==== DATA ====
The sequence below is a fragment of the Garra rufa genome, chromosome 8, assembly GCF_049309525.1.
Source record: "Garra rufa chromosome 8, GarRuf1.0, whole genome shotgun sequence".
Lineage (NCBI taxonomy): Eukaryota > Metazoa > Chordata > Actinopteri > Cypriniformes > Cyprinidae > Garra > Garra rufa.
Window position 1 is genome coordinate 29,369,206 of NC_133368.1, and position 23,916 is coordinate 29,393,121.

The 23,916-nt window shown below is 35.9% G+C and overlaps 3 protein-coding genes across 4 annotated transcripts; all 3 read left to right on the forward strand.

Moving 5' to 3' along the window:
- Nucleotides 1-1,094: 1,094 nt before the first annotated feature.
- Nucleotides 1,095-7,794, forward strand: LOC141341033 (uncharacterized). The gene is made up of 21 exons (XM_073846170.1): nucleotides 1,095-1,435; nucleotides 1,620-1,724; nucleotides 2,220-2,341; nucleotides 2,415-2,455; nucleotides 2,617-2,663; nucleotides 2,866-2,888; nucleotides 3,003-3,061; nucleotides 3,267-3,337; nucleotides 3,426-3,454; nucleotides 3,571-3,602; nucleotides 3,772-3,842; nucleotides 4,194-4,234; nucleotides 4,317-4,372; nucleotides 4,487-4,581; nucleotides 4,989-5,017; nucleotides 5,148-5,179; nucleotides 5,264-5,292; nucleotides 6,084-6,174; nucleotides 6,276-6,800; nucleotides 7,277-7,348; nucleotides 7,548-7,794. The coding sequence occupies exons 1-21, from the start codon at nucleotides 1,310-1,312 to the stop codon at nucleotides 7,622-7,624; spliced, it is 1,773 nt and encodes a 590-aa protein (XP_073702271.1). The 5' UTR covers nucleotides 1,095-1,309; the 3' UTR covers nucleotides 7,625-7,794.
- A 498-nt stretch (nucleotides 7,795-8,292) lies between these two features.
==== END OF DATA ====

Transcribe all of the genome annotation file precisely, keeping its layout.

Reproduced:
The sequence below is a fragment of the Garra rufa genome, chromosome 8, assembly GCF_049309525.1.
Source record: "Garra rufa chromosome 8, GarRuf1.0, whole genome shotgun sequence".
Lineage (NCBI taxonomy): Eukaryota > Metazoa > Chordata > Actinopteri > Cypriniformes > Cyprinidae > Garra > Garra rufa.
Window position 1 is genome coordinate 29,369,206 of NC_133368.1, and position 23,916 is coordinate 29,393,121.

The 23,916-nt window shown below is 35.9% G+C and overlaps 3 protein-coding genes across 4 annotated transcripts; all 3 read left to right on the forward strand.

Moving 5' to 3' along the window:
- Nucleotides 1-1,094: 1,094 nt before the first annotated feature.
- Nucleotides 1,095-7,794, forward strand: LOC141341033 (uncharacterized). The gene is made up of 21 exons (XM_073846170.1): nucleotides 1,095-1,435; nucleotides 1,620-1,724; nucleotides 2,220-2,341; nucleotides 2,415-2,455; nucleotides 2,617-2,663; nucleotides 2,866-2,888; nucleotides 3,003-3,061; nucleotides 3,267-3,337; nucleotides 3,426-3,454; nucleotides 3,571-3,602; nucleotides 3,772-3,842; nucleotides 4,194-4,234; nucleotides 4,317-4,372; nucleotides 4,487-4,581; nucleotides 4,989-5,017; nucleotides 5,148-5,179; nucleotides 5,264-5,292; nucleotides 6,084-6,174; nucleotides 6,276-6,800; nucleotides 7,277-7,348; nucleotides 7,548-7,794. The coding sequence occupies exons 1-21, from the start codon at nucleotides 1,310-1,312 to the stop codon at nucleotides 7,622-7,624; spliced, it is 1,773 nt and encodes a 590-aa protein (XP_073702271.1). The 5' UTR covers nucleotides 1,095-1,309; the 3' UTR covers nucleotides 7,625-7,794.
- A 498-nt stretch (nucleotides 7,795-8,292) lies between these two features.